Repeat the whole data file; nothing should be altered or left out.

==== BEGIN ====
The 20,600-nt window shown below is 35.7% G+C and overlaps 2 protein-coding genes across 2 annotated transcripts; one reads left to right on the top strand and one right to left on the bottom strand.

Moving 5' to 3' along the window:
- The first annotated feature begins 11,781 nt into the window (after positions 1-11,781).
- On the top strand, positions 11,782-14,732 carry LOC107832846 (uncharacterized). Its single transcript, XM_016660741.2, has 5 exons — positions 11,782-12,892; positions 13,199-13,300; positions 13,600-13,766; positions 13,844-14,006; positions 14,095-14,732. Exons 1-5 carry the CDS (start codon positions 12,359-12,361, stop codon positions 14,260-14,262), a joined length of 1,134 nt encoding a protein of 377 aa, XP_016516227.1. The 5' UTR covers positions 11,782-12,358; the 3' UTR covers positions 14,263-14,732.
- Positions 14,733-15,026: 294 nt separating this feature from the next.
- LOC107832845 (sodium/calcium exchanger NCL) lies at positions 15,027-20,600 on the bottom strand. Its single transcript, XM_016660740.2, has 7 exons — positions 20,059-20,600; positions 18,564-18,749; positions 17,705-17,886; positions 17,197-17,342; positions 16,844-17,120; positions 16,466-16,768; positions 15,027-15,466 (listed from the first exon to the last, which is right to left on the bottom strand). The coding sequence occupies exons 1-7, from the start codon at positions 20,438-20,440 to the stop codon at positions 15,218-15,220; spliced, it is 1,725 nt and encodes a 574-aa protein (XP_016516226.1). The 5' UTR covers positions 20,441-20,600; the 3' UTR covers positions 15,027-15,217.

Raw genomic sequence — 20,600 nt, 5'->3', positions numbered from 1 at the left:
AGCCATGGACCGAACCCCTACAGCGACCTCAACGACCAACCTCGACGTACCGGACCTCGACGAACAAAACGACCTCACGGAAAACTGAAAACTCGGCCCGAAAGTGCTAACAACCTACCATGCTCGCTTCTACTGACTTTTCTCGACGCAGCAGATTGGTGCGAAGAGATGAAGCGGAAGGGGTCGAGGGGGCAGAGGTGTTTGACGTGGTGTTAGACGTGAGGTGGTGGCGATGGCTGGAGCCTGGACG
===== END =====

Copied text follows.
The 20,600-nt window shown below is 35.7% G+C and overlaps 2 protein-coding genes across 2 annotated transcripts; one reads left to right on the top strand and one right to left on the bottom strand.

Moving 5' to 3' along the window:
- The first annotated feature begins 11,781 nt into the window (after positions 1-11,781).
- On the top strand, positions 11,782-14,732 carry LOC107832846 (uncharacterized). Its single transcript, XM_016660741.2, has 5 exons — positions 11,782-12,892; positions 13,199-13,300; positions 13,600-13,766; positions 13,844-14,006; positions 14,095-14,732. Exons 1-5 carry the CDS (start codon positions 12,359-12,361, stop codon positions 14,260-14,262), a joined length of 1,134 nt encoding a protein of 377 aa, XP_016516227.1. The 5' UTR covers positions 11,782-12,358; the 3' UTR covers positions 14,263-14,732.
- Positions 14,733-15,026: 294 nt separating this feature from the next.
- LOC107832845 (sodium/calcium exchanger NCL) lies at positions 15,027-20,600 on the bottom strand. Its single transcript, XM_016660740.2, has 7 exons — positions 20,059-20,600; positions 18,564-18,749; positions 17,705-17,886; positions 17,197-17,342; positions 16,844-17,120; positions 16,466-16,768; positions 15,027-15,466 (listed from the first exon to the last, which is right to left on the bottom strand). The coding sequence occupies exons 1-7, from the start codon at positions 20,438-20,440 to the stop codon at positions 15,218-15,220; spliced, it is 1,725 nt and encodes a 574-aa protein (XP_016516226.1). The 5' UTR covers positions 20,441-20,600; the 3' UTR covers positions 15,027-15,217.

Raw genomic sequence — 20,600 nt, 5'->3', positions numbered from 1 at the left:
AGCCATGGACCGAACCCCTACAGCGACCTCAACGACCAACCTCGACGTACCGGACCTCGACGAACAAAACGACCTCACGGAAAACTGAAAACTCGGCCCGAAAGTGCTAACAACCTACCATGCTCGCTTCTACTGACTTTTCTCGACGCAGCAGATTGGTGCGAAGAGATGAAGCGGAAGGGGTCGAGGGGGCAGAGGTGTTTGACGTGGTGTTAGACGTGAGGTGGTGGCGATGGCTGGAGCCTGGACG